October 2005 (v8 i2)
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Minuteman ostracized for liking Mexican food
by Kathryn Edwards, Associate Editor

NACO, Ariz. — Dwayne Brewster was expelled from the Minuteman Civilian Defense Corps, a group of civilians that patrols the U.S.-Mexican border and reports illegal aliens, last Monday.

"Mr. Brewster fails to adhere to the spirit of this group," read a statement from the Minutemen. "We have no choice but to remove him from our number."

Brewster's preference for Mexican food was discovered when he reported to patrol duty "with the smell of taco on his breath." Fellow guardsmen Doug Howard then frisked Brewster, finding two enchiladas jammed in his right front pocket.

"It was so pathetic," said Howard, "He actually winced a little when we threw the Mexican taco-things to the ground."

An ensuing investigation searching Brewster's home revealed that this was not a one-time incident. Minutemen opened a closet door, only to be showered with ethnically Mexican contraband: a sombrero, sizzling fajitas and a tortilla machine.

Brewster, of mixed Irish-French-German-Lithuanian descent, was one of the original members of the Minuteman Project, whose manifesto argues that an influx of non-assimilated immigrants will lead to a perpetual mutual acrimony between warring subcultures in America. Brewster was given a lifetime expulsion, but calls his punishment harsh.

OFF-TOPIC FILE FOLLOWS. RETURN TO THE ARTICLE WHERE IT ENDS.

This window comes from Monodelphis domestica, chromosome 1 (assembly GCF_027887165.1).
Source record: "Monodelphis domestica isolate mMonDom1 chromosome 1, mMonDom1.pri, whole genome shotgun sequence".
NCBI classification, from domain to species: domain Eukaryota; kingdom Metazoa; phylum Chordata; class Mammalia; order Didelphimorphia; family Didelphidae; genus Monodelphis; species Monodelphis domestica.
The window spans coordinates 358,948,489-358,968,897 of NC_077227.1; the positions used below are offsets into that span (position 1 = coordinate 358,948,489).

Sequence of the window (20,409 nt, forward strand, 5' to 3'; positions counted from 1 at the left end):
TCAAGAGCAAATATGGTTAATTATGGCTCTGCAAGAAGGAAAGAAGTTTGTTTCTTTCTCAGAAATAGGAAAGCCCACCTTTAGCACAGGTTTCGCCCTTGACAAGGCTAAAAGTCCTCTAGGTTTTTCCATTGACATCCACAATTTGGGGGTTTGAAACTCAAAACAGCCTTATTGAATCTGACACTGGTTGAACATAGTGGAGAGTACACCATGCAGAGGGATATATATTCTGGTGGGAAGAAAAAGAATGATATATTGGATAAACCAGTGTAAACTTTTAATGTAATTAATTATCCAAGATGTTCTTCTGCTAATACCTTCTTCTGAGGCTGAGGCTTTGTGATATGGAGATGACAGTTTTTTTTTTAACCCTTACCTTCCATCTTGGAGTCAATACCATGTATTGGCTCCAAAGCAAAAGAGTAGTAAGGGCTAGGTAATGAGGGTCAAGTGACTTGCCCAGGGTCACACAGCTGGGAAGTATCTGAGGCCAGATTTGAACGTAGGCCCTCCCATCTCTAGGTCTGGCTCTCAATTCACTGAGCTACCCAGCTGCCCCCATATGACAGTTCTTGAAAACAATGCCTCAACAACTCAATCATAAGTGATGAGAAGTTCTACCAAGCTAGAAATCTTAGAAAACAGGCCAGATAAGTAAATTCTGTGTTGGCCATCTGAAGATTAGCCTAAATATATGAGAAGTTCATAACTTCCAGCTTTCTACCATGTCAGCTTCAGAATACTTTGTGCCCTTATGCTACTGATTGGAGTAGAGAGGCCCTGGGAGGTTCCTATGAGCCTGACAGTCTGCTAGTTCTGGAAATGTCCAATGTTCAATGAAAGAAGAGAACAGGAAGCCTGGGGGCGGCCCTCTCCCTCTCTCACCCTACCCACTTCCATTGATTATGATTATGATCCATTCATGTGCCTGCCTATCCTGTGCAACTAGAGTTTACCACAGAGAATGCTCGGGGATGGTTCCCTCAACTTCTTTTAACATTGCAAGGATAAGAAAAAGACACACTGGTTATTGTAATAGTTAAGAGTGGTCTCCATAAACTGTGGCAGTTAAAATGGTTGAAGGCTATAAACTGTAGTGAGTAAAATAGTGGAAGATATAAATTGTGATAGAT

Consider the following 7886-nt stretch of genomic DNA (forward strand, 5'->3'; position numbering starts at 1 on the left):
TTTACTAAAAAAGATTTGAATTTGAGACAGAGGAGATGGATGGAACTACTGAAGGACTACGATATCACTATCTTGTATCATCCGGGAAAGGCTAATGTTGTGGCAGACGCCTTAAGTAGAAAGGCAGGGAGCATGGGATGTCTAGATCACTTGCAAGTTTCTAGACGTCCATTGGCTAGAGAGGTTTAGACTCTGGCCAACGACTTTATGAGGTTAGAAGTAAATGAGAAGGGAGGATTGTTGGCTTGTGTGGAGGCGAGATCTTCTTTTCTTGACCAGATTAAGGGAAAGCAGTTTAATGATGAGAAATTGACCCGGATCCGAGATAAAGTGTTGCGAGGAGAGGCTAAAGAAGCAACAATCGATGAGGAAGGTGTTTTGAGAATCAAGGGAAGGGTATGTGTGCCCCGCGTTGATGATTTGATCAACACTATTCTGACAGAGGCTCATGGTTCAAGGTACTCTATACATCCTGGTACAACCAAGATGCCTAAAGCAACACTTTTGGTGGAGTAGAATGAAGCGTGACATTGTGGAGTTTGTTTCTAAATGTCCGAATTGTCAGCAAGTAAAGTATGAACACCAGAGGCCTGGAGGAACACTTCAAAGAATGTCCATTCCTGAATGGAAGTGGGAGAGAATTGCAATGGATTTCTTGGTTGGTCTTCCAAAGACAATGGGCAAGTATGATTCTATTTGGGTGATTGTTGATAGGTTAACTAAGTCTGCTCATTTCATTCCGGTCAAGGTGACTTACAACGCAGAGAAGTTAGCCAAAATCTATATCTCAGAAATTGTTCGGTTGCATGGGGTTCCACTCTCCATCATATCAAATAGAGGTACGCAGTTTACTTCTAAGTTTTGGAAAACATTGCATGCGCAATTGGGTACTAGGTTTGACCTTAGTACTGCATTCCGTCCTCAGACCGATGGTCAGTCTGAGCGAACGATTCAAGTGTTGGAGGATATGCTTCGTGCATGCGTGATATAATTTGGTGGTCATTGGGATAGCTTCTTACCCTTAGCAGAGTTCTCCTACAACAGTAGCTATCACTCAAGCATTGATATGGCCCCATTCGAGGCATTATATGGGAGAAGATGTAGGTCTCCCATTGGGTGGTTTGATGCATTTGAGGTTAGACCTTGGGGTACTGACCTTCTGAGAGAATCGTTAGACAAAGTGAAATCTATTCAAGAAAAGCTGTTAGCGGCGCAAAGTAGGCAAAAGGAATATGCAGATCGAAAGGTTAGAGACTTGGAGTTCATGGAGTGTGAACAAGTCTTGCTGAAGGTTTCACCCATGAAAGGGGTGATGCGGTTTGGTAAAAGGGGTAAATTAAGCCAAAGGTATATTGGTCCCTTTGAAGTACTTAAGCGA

"Don't get me wrong — I still hate Mexicans. They use our resources, they take our jobs and they try to talk to our kids." Brewster licked his lips and patted his stomach before continuing: "But goddamn do they have good food."

The Minutemen have launched an internal crackdown on any Minuteman who, like Brewster, enjoys aspects of other cultures. The group's Web site explains with taut logic and insight the dangers of immigration:

"Future generations will inherit a tangle of rancorous, unassimilated, squabbling cultures with no common bond to hold them together." In short: "political, economic, and social mayhem."

Brewster has started his own club, The Civilian Corps of Defenders, with a credo that reads differently from the original group's mission statement.

"Illegal immigration endangers the American way of life. We have to stop Mexicans from getting in. But that doesn't mean that we have to stop eating their delicious food, especially chile con queso that always has just the right amount of cheese. Honestly, what kind of cheese is it? Because I can't seem to ever make it the same at home."

Brewster and his new group have explored the possibilities of extracting food from Mexico while still not allowing Mexicans over the border. They decided on a plan modeled after immigrant remittances, in which immigrant workers in the US send part of their paycheck back to relatives still in Mexico.

"It's brilliant, you see," explains Brewster, "One of our people moves to Mexico and mails food back to us. We get what we want and don't need any Mexicans. We still protect America from people who are just too different from us to ever belong here."
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